Use of the cell phone app Parkmobile would not replace meters along downtown streets, the train station and other Ridgewood parking lots, and would pose “very little if any” cost to taxpayers, according to a presentation made by Village Engineer Chris Rutishauser Wednesday night.
Users would be able to download the application, which is currently used by the Borough of Glen Rock, to their smart phones, providing payment and license plate information in a one-time registration. When parking, the user would scan a sticker at the parking space and enter the amount of time desired. A text message reminder would be sent to users 15 minutes prior to the expiration of their time.
On the municipality’s end,
payments would be immediately transferred to the village and the users' information made accessible to parking enforcers.
The company would not charge the village for implementing the system, but would rather obtain revenue from users through a 35-40 cent convenience charge each time they parked, or $1 on a monthly pass.
That convenience charge would more than double the cost of parking in a street parking space for a half hour, or in a parking lot space for an hour. So aside from the luxury of not carrying quarters, the benefit would be seen mostly by commuters or others who put longer periods of time on the meters.
“It becomes more cost efficient for the user at places like the train station where you’re parking all day,” Rutishauser said.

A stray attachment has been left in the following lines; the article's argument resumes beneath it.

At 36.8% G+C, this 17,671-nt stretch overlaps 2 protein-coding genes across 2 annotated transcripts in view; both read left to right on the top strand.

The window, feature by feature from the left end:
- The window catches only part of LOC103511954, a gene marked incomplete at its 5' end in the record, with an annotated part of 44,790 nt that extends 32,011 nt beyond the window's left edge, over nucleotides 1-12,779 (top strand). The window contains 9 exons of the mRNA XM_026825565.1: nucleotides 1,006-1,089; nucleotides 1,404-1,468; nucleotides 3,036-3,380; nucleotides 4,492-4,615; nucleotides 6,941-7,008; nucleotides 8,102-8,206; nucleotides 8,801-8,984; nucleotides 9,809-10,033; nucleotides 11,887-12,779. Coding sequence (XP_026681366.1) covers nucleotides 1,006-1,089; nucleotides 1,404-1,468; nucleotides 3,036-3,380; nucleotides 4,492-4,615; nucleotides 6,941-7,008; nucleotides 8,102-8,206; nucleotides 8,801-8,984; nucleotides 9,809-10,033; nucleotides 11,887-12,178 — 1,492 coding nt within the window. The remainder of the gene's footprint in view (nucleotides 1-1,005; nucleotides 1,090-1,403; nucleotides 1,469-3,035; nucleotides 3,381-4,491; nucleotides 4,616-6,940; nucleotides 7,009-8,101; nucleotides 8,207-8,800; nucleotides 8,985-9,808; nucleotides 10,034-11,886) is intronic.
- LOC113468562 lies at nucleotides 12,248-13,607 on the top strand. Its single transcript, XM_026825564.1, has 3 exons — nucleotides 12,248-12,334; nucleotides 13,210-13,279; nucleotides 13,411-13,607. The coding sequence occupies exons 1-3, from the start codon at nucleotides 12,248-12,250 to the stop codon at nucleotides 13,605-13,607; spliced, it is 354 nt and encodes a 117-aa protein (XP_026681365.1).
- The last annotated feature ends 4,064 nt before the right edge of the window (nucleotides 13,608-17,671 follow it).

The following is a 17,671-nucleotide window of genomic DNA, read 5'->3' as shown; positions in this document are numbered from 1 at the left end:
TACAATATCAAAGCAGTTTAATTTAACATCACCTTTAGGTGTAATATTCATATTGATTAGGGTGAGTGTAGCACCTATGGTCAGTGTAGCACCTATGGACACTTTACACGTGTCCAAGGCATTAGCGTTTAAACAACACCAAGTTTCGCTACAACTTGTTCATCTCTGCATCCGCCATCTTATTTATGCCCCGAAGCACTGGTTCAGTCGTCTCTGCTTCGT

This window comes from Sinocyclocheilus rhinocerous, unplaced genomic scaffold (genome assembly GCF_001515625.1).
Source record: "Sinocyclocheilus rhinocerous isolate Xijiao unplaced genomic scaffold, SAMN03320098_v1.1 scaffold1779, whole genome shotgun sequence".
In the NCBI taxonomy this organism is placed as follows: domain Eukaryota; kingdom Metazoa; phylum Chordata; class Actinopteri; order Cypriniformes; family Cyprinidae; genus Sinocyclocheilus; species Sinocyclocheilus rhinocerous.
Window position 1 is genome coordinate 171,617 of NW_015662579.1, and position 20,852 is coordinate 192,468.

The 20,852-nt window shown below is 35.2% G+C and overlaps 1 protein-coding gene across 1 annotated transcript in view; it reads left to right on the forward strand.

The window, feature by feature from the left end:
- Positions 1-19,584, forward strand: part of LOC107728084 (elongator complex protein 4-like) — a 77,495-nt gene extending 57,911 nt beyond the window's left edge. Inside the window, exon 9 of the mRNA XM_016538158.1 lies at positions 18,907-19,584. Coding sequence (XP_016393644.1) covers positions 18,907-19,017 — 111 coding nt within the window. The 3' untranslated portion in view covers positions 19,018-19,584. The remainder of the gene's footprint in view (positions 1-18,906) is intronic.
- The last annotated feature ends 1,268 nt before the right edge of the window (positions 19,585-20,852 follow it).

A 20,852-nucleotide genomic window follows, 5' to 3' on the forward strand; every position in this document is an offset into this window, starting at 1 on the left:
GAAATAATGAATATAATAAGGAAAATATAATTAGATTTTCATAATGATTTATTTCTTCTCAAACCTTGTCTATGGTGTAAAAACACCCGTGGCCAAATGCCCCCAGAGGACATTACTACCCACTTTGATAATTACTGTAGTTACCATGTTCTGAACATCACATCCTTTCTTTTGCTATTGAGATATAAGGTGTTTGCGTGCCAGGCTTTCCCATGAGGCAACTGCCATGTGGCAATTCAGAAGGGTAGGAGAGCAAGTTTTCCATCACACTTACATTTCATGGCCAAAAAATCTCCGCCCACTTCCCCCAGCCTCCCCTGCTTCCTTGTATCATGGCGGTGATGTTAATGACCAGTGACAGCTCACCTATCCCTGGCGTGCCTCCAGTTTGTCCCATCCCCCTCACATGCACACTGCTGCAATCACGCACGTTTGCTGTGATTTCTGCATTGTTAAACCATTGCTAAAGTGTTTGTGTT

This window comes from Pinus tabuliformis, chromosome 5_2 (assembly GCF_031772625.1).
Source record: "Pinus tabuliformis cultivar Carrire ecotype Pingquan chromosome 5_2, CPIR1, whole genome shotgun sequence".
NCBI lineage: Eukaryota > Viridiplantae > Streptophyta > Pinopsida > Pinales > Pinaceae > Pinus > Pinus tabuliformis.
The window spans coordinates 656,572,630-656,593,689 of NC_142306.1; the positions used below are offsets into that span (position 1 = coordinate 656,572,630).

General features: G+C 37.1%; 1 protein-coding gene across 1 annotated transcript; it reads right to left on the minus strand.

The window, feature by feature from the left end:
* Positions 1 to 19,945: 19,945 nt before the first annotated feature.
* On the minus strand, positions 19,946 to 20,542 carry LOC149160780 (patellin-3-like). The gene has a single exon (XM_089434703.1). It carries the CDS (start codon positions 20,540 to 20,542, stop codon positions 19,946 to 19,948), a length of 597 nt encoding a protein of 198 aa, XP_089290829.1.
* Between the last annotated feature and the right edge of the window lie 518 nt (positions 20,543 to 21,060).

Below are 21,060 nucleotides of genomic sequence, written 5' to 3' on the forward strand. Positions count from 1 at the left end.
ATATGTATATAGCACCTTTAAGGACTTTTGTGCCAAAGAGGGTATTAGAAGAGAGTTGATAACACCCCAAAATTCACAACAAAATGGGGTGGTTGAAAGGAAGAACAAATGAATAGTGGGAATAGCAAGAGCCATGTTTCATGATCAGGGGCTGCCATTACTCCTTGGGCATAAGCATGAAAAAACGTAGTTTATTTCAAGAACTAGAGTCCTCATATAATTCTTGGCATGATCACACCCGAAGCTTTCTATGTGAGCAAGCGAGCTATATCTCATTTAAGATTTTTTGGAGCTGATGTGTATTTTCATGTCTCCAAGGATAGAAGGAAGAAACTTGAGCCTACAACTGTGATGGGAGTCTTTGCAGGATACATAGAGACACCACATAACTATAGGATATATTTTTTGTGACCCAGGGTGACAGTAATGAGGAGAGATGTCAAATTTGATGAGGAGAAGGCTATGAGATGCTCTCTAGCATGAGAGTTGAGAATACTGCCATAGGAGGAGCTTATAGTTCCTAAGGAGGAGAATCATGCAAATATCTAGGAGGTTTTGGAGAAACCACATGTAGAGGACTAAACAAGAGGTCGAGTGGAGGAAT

The council’s discussion of the
proposition focused on whether other options for a mobile app service should
be sought that could provide the service at a lower cost.
Councilman Tom Riche suggested
that the village “cast a net” by putting out a formal request for proposals to
gauge other options, a suggestion others on the council agreed with.
“We know there are other providers, and I think we have an obligation to hear from them,” said Deputy Mayor Albert Pucciarelli.
According to Parkmobile, the
application has been revenue generating for many other municipalities by
cutting costs and increasing convenience. The app would also eliminate free riders using leftover time on meters, as mobile payments would be linked to license plate information.
The council asked to hear presentations from other providers before making a decision on moving forward.
“I’ve been asking for this for so long,” said Councilwoman Gwenn Hauck. “Whatever gets us options instead of quarters…is fine with me.”